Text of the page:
The event has been on the horizon for a while. When the house went girly and the henna came out. The girls told me that they wanted me to join in, and having never tried dyeing my hair before, I gave in quickly and joined the party.
To do that, I had to go into Lush. I was horrified. I have always walked past Lush, blinked a little at the tackily applied bright colours, coughed briefly at the stench exuded from the dimly lit shop, and walked straight on. Out of all the shops in town, this is the one that appeals least. It advertises various crumbly blocks of "stuff", containing something "essential" for your well-being. But this is apparently THE PLACE to get henna, because it is good at having organic things that are healthy and ethical, and henna is healthy and organic and presumably ethical too (as I have learned). I felt every muscle in my body tense as I came up to the shop, resisted the urge to go on to HMV instead, and set foot inside. The shop assistant who looked least scary (he had a beard and may not have washed in the last couple of hours, shock horror) kindly tried to make eye contact as he wrapped some of their trademark crumbly blocks, but I resisted, knowing that it would take a moment to gain the confidence to speak and the breath not to cough. Indeed, my first breath was stuttering and shallow, but I didn't cough and possibly also didn't even grimace too much. I tried in vain to get my bearings, but every small surface was covered in crumbly blocks of different colours and sizes that smelled too badly to get too close and read the label. Having seen my way around though, I went to the shop assistant, the one with the beard, and asked him about it. He was actually very friendly, to my joy. He didn't mind that I had no comprehension of anything, and explained what you do, how much I needed and which type to use (yes, they come in different colours). He guessed that I was connected to Jo, who had come in the day before and warned him that a houseful of people would all descend on him for henna imminently. As I left, I reflected that it had not been so scary after all, and that if the man was there next time, I could probably brave the stench and crumbly blocks to go in again.
I arrived back in the evening to find the first henna-ing already underway. Maria had henna'ed her hair last december in a ginger colour that all the boys seemed to love, and was keen to have it re-done. I should guess that the attention from the boys didn't enter into the decision, but it certainly made the rest of the girls think... Jo couldn't have anything too extreme (what would Chris say?!), but the others launched into it with much abandon! Go them! So we took it in turns to take the hotseat and have the henna applied.
Henna is like poo. Of course, it starts off as a smelly, crumbly block, but it is heated with a bit of water until it gets properly pooey and warm, and even more smelly. Then someone spreads it into your hair, making sure it's all covered while trying to miss the floor, your skin and your clothes, all of which stain. Next it is covered in cling film, and you just wait for the colour to seep into your hair, while the smell attacks and attacks your nostrils unrelentingly. It was JUST TYPICAL that my hair was darkest and so took the longest, and I left it 4 1/2 hrs before washing it off.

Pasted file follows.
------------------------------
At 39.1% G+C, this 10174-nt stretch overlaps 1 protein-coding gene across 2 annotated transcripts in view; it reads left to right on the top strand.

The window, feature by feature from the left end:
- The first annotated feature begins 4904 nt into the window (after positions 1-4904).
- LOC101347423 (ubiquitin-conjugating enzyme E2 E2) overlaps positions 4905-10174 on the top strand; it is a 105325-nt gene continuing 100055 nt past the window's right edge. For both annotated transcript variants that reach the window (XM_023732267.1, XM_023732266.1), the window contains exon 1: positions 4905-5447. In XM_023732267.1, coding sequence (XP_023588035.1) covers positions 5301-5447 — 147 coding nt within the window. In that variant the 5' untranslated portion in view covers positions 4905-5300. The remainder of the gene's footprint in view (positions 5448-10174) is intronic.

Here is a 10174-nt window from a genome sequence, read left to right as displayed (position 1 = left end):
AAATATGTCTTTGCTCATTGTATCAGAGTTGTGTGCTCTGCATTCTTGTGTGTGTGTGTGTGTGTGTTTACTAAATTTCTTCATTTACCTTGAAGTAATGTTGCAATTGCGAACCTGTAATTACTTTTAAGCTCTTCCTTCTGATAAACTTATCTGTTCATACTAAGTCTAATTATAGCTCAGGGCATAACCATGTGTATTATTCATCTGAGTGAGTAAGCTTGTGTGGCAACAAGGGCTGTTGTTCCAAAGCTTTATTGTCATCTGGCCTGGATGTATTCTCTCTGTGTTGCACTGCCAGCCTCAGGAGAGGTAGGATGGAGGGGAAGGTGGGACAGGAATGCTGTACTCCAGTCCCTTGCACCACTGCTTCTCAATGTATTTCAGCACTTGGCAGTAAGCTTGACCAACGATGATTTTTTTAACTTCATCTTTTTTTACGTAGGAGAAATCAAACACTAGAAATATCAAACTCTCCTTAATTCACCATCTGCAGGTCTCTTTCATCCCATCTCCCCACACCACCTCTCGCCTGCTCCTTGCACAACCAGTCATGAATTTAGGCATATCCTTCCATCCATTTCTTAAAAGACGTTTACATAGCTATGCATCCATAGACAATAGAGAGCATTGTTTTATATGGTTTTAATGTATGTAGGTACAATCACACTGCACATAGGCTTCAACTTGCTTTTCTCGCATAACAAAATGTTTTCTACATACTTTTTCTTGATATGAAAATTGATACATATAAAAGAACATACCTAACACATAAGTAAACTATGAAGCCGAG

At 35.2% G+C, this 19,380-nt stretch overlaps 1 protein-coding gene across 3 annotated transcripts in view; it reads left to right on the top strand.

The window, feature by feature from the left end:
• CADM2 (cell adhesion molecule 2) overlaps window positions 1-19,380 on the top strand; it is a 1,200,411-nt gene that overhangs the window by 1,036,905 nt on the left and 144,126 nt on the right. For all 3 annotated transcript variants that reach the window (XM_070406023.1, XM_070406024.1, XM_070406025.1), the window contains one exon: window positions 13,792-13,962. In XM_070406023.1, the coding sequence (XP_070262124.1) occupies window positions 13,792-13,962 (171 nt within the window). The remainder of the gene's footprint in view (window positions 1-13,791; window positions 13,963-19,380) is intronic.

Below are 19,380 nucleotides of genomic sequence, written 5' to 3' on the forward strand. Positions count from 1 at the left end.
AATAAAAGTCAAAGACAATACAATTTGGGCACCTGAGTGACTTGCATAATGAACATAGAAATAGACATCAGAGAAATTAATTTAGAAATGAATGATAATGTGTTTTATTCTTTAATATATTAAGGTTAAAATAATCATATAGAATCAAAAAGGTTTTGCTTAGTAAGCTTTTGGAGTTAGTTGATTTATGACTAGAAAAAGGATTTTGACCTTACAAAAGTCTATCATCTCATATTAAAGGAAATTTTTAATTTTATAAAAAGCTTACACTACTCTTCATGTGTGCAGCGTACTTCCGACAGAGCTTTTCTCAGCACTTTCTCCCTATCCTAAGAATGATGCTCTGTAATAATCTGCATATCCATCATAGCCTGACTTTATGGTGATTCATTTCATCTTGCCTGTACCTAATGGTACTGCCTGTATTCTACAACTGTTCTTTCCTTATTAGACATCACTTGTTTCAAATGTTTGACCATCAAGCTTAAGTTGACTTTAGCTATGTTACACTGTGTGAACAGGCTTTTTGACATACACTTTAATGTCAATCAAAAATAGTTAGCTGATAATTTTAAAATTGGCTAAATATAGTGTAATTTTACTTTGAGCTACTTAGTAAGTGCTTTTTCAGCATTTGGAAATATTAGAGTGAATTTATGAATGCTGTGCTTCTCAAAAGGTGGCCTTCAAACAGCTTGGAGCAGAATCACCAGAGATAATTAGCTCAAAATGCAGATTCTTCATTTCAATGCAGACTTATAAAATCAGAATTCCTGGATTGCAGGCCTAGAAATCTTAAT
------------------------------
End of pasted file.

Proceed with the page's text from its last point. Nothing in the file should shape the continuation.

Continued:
Of course, the girls were drinking wine and listening to the Madonna cover of American Pie, just to make the evening more like a girly sleepover. Then Jo decided it would be a good moment to paint my nails. She cornered me while I read my book, and reminded me that I had agreed to it at some unspecified point in the past, in return for occasional football related conversation. And, while the conversations in the house about football have been very occasional indeed, I went along with it, probably caving in more easily than I should have. About 2 nails in, I realised my mistake, but there was no going back. I take full responsibility for it, I can't really blame Jo except for her timing, I could have refused at any moment.
But I was traumatised. I went into the shower to wash off the vile stuff, and all the poo-stuff ran down my face suffocating me most horribly. I looked down at my hands and gasped as I noticed my nails, breathing in some henna-water, leaving me spluttering. And did the henna do anything to my *black* hair? Did it hell! Why no, no, it didn't! Yes, I'll admit that in daylight you can stand at the right angle and looked carefully at the way it glistens brownishly, but did it change colour? No, of course not! In lectures the next day I had comment after comment about my nails and how silly they looked, but not one about my hair. Pah!
The others look great of course. Maria looks stunningly ginger as before, Louisa looks similarly wonderful with the same colour, Louise has gone a very sexy dark brown colour that glistens nicely and is a bit more understated, and Jo has highlights of ginger that make her hair more interesting somehow, while leaving her hair effectively her normal blond (who'd really change their hair from her pretty blond anyway?)
So of course they want to do it again. Now, in my book, trying everything once, from bungee jumping to sushi, is important, so I do not regret any of this for a second, but I am not doing it again. I'll watch if they'd like male company, or leave the house otherwise
The following posts have no fixed theme or style, but I hope you enjoy reading them!